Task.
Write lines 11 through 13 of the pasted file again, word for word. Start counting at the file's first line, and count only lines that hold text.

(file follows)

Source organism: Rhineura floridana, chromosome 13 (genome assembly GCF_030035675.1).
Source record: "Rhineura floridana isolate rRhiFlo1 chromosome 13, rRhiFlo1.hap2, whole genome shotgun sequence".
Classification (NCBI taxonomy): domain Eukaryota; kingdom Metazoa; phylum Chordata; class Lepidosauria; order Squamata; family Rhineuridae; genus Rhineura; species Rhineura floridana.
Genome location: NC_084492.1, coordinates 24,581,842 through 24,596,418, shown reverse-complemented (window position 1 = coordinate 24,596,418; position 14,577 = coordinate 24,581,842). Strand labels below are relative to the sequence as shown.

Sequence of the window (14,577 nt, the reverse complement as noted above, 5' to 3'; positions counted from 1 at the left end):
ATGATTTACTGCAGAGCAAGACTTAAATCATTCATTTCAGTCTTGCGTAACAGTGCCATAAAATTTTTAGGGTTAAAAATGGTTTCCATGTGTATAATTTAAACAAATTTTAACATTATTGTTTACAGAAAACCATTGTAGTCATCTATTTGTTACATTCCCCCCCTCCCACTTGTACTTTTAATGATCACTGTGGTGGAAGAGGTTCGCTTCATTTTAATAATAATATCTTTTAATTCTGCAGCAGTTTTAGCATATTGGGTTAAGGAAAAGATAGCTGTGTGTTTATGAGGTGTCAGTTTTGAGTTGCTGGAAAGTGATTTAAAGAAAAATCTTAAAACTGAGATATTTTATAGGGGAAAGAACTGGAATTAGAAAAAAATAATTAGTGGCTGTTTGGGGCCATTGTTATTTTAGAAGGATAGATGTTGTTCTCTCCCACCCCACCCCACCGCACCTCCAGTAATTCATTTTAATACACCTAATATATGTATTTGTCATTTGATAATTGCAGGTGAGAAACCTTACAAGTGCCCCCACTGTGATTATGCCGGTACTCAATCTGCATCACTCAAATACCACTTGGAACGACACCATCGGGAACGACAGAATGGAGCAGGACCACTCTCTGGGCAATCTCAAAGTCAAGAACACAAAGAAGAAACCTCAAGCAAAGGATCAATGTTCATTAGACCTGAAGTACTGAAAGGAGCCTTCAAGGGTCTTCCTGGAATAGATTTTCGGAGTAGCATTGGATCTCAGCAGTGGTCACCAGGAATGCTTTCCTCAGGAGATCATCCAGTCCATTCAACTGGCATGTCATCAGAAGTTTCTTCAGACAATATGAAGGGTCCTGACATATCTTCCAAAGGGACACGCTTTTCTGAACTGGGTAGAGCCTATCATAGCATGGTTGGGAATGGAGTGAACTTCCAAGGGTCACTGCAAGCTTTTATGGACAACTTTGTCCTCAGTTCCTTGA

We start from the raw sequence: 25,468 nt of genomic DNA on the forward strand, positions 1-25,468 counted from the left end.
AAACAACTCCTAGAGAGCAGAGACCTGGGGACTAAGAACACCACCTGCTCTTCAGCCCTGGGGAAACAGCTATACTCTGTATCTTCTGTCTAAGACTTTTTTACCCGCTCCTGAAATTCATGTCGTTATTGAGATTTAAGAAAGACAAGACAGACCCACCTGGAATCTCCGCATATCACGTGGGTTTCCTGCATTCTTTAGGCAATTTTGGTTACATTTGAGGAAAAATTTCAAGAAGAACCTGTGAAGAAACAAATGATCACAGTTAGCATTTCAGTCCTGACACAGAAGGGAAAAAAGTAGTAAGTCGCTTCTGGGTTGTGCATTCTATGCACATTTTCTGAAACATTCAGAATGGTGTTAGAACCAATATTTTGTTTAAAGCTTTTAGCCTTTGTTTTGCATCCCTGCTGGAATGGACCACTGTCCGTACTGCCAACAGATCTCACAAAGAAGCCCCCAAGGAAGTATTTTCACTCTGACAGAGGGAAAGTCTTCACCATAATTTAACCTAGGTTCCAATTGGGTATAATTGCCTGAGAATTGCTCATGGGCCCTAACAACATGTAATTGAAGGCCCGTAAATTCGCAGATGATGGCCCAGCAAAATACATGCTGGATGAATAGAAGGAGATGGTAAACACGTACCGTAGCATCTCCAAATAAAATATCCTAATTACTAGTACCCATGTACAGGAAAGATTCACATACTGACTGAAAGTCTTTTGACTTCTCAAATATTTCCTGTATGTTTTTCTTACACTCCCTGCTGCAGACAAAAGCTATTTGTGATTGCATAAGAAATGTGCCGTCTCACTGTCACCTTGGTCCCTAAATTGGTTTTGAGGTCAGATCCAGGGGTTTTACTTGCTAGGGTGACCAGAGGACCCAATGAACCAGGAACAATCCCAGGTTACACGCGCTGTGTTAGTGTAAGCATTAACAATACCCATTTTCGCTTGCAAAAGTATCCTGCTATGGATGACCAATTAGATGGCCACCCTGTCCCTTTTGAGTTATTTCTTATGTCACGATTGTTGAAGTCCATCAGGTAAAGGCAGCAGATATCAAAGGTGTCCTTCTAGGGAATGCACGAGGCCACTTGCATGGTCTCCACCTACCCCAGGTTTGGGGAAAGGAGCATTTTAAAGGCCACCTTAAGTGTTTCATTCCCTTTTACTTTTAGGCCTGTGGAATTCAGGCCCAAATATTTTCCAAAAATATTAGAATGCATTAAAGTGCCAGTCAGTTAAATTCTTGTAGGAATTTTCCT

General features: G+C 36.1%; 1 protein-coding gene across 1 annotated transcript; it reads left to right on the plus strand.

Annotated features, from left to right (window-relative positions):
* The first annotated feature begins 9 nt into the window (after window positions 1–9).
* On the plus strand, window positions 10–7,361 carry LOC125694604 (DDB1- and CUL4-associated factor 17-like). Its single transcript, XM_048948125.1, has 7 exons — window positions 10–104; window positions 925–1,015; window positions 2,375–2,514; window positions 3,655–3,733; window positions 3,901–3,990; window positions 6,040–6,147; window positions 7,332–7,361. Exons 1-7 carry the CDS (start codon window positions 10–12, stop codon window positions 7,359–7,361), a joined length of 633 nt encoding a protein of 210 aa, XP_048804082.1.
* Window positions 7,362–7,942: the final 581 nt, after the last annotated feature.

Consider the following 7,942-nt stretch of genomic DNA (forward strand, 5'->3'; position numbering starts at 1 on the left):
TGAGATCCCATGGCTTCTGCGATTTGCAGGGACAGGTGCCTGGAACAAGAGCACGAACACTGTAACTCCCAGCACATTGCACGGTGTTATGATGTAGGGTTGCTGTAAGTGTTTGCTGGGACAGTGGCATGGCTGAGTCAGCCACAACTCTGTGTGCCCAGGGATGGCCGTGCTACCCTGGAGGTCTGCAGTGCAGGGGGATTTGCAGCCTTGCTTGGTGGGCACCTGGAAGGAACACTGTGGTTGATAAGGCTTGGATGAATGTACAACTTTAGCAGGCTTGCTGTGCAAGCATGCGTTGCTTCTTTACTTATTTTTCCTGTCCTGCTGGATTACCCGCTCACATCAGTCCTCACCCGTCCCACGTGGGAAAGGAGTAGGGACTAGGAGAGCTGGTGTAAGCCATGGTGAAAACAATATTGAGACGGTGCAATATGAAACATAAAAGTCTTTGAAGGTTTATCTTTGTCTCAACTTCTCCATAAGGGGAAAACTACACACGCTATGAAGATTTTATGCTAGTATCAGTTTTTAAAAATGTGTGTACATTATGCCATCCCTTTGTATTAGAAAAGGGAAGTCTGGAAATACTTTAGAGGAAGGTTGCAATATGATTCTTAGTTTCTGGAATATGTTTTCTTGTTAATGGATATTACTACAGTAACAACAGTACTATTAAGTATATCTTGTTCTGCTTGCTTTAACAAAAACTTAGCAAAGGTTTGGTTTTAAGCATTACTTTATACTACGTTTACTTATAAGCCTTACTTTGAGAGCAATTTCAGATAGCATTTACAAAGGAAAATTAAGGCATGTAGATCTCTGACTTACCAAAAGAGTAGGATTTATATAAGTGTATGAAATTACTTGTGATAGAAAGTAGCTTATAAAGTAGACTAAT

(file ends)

* The first annotated feature begins 9 nt into the window (after window positions 1–9).
* On the plus strand, window positions 10–7,361 carry LOC125694604 (DDB1- and CUL4-associated factor 17-like). Its single transcript, XM_048948125.1, has 7 exons — window positions 10–104; window positions 925–1,015; window positions 2,375–2,514; window positions 3,655–3,733; window positions 3,901–3,990; window positions 6,040–6,147; window positions 7,332–7,361. Exons 1-7 carry the CDS (start codon window positions 10–12, stop codon window positions 7,359–7,361), a joined length of 633 nt encoding a protein of 210 aa, XP_048804082.1.
* Window positions 7,362–7,942: the final 581 nt, after the last annotated feature.